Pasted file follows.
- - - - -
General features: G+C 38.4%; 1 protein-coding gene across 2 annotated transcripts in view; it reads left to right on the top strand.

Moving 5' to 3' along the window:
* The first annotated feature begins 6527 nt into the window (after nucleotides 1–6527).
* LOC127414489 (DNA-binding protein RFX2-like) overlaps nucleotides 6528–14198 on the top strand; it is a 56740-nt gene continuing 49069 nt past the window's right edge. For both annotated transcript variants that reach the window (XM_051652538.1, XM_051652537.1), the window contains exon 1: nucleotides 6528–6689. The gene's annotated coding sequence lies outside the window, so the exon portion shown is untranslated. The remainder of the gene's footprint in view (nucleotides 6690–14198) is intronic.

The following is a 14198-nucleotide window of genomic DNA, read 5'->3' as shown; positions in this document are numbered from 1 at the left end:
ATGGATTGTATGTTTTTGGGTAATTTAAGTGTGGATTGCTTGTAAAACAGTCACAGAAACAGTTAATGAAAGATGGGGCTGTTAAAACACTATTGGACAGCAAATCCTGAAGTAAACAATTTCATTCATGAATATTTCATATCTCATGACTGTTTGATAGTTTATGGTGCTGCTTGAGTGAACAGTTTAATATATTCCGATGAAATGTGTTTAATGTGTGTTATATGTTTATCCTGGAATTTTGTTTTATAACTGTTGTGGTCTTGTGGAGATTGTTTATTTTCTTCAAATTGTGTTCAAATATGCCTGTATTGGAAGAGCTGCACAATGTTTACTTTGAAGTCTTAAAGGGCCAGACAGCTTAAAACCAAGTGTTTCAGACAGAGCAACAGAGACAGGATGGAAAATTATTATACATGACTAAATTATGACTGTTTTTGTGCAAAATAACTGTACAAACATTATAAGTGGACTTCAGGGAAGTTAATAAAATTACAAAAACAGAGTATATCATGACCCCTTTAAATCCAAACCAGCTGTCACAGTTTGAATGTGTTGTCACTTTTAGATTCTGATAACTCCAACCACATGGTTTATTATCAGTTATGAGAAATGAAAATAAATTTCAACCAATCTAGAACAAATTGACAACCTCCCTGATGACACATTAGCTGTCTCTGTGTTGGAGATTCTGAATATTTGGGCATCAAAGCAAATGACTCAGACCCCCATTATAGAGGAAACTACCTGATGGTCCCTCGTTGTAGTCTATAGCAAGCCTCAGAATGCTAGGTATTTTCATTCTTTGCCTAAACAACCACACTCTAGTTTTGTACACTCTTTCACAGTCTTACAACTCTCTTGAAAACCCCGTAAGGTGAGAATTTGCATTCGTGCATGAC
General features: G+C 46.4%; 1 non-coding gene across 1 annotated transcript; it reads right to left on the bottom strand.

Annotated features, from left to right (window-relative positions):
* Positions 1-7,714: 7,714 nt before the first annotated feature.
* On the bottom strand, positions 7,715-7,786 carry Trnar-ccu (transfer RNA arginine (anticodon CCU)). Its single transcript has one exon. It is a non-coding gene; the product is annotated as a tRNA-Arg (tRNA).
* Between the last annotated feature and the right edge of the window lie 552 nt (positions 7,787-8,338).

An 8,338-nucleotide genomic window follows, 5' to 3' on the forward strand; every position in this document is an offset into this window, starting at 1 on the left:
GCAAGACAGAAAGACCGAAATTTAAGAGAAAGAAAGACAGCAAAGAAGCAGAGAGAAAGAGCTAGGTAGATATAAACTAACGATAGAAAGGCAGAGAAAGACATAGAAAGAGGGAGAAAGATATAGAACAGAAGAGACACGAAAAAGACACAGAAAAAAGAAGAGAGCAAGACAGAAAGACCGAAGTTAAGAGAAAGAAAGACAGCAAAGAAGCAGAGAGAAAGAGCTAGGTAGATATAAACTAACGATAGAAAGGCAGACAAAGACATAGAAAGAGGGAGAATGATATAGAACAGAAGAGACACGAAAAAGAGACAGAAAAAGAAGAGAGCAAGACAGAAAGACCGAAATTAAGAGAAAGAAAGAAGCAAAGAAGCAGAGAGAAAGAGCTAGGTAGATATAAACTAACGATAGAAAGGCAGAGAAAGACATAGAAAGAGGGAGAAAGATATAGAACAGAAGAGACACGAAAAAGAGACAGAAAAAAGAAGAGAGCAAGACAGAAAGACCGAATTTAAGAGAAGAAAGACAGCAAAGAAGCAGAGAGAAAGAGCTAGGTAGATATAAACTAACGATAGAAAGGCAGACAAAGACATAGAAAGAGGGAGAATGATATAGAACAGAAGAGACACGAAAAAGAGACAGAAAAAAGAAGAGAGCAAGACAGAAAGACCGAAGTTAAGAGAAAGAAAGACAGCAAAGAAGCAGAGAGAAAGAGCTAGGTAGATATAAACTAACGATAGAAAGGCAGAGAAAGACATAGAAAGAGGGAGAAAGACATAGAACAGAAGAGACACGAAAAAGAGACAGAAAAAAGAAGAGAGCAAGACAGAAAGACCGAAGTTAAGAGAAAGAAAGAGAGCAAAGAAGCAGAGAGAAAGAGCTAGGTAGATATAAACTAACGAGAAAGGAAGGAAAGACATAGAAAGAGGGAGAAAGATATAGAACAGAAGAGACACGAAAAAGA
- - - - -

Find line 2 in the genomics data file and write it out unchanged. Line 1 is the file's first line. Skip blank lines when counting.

Moving 5' to 3' along the window: